Avenged Sevenfold have never been afraid to push in different directions, with each album having a noticeably different approach to the one that preceded it. To those who weren’t fans of the emo/metalcore phase at the beginning of their career however, the reinventions are too little too late, and the band members’ monikers are ever-present reminders of this era. Their last few albums were decidedly non-emo/metalcore and may have helped to sway the nonconverted slightly more in their direction, and this new album is even further still from that scene.
From the first riff in the opening track (‘Shepherd of Fire’) it’s evident that the band has pushed in a more ‘classic rock’ direction with this album. The tempos across the album are relatively slow in comparison with their earliest albums, the guitars have more mid-range ‘crunch’ to them and rely more on straightout riffs than lead work, and M. Shadows’ vocal performance features a more traditional approach than before. In particular, the track ‘Doing Time’ sounds like what can only be described as ‘driving music’. Of course, no review of this album can avoid mentioning that this is Avenged Sevenfold’s first album with absolutely no input from fondly remembered drummer, Jimmy Sullivan aka The Rev. The Rev’s untimely passing put the band on hold for a while before they recorded 2010’s Nightmare (with Mike Portnoy filling in on drums). Though The Rev did not play on the album, parts that he wrote were accurately reproduced and some vocal parts recorded before his death were used.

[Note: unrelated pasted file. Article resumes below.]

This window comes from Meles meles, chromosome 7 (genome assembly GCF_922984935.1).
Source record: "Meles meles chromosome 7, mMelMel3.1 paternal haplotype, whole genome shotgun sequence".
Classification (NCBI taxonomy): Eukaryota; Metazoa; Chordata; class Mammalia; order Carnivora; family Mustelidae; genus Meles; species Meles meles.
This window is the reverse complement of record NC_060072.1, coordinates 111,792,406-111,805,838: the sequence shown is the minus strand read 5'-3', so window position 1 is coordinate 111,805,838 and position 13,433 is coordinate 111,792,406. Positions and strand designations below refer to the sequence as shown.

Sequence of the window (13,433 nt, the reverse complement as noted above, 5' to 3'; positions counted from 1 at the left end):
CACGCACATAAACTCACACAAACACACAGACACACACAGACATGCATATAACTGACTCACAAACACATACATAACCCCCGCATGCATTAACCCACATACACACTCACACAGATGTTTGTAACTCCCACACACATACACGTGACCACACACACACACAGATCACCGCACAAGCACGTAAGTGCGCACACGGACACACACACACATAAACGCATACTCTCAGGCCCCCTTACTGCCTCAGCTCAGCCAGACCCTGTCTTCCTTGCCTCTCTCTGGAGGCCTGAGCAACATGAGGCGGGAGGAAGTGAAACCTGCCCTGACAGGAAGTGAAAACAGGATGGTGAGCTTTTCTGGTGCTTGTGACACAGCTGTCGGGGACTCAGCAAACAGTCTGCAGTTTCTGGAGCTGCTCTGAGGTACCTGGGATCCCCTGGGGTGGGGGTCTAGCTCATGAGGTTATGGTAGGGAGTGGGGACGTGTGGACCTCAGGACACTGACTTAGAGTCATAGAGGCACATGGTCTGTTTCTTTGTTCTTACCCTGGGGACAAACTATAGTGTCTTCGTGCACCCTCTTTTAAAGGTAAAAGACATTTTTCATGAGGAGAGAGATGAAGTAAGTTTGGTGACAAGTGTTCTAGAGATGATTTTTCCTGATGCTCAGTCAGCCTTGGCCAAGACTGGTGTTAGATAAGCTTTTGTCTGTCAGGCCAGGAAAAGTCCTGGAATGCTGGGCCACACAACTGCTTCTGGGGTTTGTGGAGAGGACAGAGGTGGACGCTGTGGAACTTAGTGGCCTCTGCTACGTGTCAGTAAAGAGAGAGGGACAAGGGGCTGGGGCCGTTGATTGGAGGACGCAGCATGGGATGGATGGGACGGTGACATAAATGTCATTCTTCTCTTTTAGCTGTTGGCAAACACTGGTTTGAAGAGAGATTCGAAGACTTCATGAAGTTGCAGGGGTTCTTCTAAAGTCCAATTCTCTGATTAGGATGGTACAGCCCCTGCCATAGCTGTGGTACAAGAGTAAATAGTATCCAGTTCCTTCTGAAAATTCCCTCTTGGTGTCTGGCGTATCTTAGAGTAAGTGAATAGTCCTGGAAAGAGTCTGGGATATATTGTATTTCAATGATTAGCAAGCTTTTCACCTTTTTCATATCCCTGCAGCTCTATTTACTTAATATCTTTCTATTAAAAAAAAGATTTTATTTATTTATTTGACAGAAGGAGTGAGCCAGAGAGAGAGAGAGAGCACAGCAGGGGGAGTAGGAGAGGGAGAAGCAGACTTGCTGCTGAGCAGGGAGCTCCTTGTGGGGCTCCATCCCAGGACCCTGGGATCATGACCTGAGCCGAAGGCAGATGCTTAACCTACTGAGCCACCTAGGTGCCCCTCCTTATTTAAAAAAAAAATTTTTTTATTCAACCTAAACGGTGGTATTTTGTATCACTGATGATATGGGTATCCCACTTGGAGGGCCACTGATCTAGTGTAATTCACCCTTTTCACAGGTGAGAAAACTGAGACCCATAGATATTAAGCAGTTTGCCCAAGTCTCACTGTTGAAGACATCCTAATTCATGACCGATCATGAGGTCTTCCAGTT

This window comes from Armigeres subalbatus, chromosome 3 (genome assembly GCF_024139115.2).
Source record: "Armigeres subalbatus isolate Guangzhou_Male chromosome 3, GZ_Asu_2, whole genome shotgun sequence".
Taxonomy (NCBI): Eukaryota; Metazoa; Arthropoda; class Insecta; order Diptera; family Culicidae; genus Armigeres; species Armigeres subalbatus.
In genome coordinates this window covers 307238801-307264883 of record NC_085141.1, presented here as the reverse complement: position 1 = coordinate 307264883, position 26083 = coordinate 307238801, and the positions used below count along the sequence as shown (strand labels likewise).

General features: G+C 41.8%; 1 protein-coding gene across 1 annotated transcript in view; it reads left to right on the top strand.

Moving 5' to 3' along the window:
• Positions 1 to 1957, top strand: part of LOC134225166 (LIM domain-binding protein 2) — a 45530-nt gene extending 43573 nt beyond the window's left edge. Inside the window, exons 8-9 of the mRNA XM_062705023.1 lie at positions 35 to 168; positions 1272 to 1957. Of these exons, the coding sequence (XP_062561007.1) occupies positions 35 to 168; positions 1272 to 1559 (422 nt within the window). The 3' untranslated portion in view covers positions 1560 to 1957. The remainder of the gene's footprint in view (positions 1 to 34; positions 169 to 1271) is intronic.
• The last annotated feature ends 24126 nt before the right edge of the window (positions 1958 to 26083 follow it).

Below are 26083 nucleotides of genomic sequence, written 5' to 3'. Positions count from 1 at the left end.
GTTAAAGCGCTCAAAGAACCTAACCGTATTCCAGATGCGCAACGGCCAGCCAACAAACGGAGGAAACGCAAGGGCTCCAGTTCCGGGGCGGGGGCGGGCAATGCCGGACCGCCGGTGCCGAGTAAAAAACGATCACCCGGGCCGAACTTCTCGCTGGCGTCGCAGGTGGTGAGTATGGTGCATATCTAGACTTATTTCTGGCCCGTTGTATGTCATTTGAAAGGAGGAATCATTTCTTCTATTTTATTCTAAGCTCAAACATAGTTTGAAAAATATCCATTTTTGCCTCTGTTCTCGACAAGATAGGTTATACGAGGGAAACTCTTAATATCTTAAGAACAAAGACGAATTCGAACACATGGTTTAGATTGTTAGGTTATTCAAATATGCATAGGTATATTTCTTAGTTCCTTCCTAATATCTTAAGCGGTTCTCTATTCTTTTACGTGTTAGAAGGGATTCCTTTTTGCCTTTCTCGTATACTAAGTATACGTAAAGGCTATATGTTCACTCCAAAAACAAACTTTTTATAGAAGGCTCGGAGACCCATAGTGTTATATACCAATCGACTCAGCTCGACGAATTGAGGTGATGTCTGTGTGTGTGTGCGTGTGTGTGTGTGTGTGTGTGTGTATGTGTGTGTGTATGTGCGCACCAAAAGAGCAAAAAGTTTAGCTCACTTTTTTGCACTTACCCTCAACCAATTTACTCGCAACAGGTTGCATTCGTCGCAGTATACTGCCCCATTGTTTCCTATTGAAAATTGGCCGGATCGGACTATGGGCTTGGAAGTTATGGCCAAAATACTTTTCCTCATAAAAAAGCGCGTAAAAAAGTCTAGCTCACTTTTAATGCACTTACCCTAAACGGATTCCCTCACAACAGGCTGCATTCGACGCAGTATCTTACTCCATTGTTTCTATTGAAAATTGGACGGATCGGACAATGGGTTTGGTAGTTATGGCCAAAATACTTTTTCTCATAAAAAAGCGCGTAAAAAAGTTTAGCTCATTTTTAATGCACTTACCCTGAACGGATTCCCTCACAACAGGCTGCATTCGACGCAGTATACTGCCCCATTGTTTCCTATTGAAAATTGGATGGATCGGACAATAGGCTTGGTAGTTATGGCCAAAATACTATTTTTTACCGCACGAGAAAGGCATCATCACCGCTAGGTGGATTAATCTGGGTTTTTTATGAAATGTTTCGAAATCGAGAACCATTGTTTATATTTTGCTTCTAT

The band themselves have described The Rev as being a creative force, so getting used to writing without him must have been a difficult task. In spite of this, the band’s songwriting (in this writer’s opinion) has never been better. The songs are brilliantly arranged and utilise a nice amount of outside instrumentation (horn section, choirs). What’s more impressive is that they’ve managed to keep from getting creatively stale, yet still sound like themselves. There can be no doubt when listening that this is definitely still Avenged Sevenfold but, without being too cliché, it is a much more mature approach than previous albums.
To conclude: this album might be the album that converts you to Avenged Sevenfold, or it may confirm to you that they’re ‘sell outs’ (the album is #1 on the UK chart at time of writing). If you’re already a fan, it might be a breath of fresh air or totally alienate you from their music. As before, Sevenfold will continue to divide opinion.